In a scathing attack on the "Armenian Media in Diaspora," Laciner writes that the "Armenian media plays a very important role in using the Armenian movies to reach their political objectives. The first stage of the strategy concocted by the Armenian media is to mention the so-called Armenian genocide."

Though Egoyan’s movie "Ararat" is a recent production–and shown worldwide–Laciner also expressed hostile anger at Toukhanian’s full-length movie that recreated the March 15–1921 assassination of Talaat Pasha–the Turkish interior minister who plotted the final solution of the Armenian people in eastern Turkey.

A German jury acquitted the assassin Soghomon Tehlirian of homicide charges in the shooting death–a decision that Turkish officials and scholars still denounce.

When contacted that his 1982 movie–produced in Detroit–was still viewed as a thorn to the Turks–Toukhanian said: "’Assignment Berlin’ was first shown 22 years ago. I’m glad to hear the Turks remain upset that the movie helped expose Turkey’s crimes against humanity."

Toukhanian’s wife–Sona–who died in 1997–wrote the script for "Assignment Berlin."

Laciner also reiterated that Egoyan’s wife–actress Arisinee Khanjian–like Sona Toukhanian–a Syracuse University graduate–played key roles in the productions of her husband’s movies.

The Turkish "think-tank chairman," while recognizing Toukhanian’s movie dates back to its worldwide premiere in 1982–lamen’s that "the movie is still being sold all around the world in DVD and videocassette forms and over the Internet."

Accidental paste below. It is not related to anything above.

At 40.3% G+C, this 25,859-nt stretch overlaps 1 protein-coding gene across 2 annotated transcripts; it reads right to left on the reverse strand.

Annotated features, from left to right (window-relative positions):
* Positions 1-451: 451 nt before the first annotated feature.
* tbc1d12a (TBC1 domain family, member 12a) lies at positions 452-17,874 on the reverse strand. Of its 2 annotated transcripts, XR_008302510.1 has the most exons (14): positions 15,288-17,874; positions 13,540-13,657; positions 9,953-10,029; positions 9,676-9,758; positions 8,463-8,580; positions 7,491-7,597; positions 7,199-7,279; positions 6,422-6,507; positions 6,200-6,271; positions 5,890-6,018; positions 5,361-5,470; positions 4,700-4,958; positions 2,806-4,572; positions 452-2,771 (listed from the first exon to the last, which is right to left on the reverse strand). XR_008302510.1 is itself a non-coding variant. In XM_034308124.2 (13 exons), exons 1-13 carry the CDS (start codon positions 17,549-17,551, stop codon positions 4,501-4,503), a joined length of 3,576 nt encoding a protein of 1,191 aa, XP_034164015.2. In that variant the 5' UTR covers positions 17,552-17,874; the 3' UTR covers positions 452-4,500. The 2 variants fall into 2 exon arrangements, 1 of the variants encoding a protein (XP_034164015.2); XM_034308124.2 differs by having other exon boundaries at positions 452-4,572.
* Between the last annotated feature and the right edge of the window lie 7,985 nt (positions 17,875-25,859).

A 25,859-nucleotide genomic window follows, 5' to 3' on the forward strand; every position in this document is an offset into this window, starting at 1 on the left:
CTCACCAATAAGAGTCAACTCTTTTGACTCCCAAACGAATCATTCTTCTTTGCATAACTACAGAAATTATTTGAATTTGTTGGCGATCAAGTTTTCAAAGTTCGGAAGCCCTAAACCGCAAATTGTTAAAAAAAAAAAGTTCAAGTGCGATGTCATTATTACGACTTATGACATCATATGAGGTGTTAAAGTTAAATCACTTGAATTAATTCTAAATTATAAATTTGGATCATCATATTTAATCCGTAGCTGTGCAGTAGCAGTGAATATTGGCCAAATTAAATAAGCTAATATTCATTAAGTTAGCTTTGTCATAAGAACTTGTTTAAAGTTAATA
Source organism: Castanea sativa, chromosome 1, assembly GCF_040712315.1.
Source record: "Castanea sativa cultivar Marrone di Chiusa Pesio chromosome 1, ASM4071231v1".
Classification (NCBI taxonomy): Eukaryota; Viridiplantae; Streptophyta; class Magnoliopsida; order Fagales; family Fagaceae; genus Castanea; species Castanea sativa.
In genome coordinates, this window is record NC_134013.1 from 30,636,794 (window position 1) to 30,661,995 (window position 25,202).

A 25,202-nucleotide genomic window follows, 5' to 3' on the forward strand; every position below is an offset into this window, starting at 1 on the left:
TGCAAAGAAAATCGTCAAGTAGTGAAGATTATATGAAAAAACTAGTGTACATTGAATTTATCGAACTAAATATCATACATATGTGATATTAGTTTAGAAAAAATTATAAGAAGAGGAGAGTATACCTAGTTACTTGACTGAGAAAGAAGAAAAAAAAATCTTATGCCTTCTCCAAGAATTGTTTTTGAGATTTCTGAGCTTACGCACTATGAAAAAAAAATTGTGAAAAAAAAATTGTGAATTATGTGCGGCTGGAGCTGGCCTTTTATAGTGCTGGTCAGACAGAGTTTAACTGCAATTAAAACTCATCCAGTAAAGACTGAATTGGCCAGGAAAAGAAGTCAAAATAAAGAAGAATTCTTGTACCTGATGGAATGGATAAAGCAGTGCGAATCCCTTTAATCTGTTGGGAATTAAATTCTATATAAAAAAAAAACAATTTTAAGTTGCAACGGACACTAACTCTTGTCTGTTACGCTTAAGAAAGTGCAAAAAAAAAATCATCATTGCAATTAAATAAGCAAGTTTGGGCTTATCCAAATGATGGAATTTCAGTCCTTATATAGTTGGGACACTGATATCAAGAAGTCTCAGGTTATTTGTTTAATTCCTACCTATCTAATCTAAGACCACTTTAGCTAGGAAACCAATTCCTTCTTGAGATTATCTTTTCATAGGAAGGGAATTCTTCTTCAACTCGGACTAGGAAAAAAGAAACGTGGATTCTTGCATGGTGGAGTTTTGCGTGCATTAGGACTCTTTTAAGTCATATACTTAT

Other Armenian movies Laciner warned readers of the "Turkish News" as hurting the public mage of Turkey–include "Mayrig,"The Armenian Genocide,"An Armenian Journey,"The Armenian Case,"A Wall of Silence,"The Forgotten Genocide,"From Bitlis to Fresno,"The Hidden Holocaust,"Cilicia,"Komitas,"Avetik,"The Armenian American,"Where are My People,"Back to Ararat," and Michael Hagopian’s "California Armenia’s: The First Generation," and "Ararat Beckons."

Overall–I find it rewarding that Laciner–a widely-known spokesperson for the Turkish right-wing thought process–is willing to suggest that Armenian scholars like Balakian and movie producers Egoyan–Toukhanian and Hagopian have achieved success in telling the story of the forgotten genocide.

Concluding his focus on the threats from the Armenian media–Laciner claims that "this network has developed beyond a worst nightmare for Turkish politicians–and has caused considerable harm to Turkey."

Isn’t it time for Turkey to seek truth as its ally?

In reviewing the growing list of Armenian movies–Laciner contends that "this section showed that movies like "Ararat" couldn’t be judged individually. These movies are a part of a wider network and should be judged in context of this network."

Though Turkish spokespersons–like Laciner–are expressing some deep concerns over the expanding success of Armenian print and film enterprising–it should not impede Armenian support for helping to educate the general public that the first genocide of the 20th century took the lives of 1.5 million Armenia’s.

After journeying through the barren lands of my ancestors in 1969–I was repeatedly asked to describe the drive through the homeland of my family roots.

For me historical Turkish-occupied Armenia was a vast–chilling graveyard without grave markers to identify the victims of 1915.

That’s why we need to raise our voices this April 24 and repeat to the world that until justice is served–we will remind humanity that Turkey does not warrant admission into the European Union.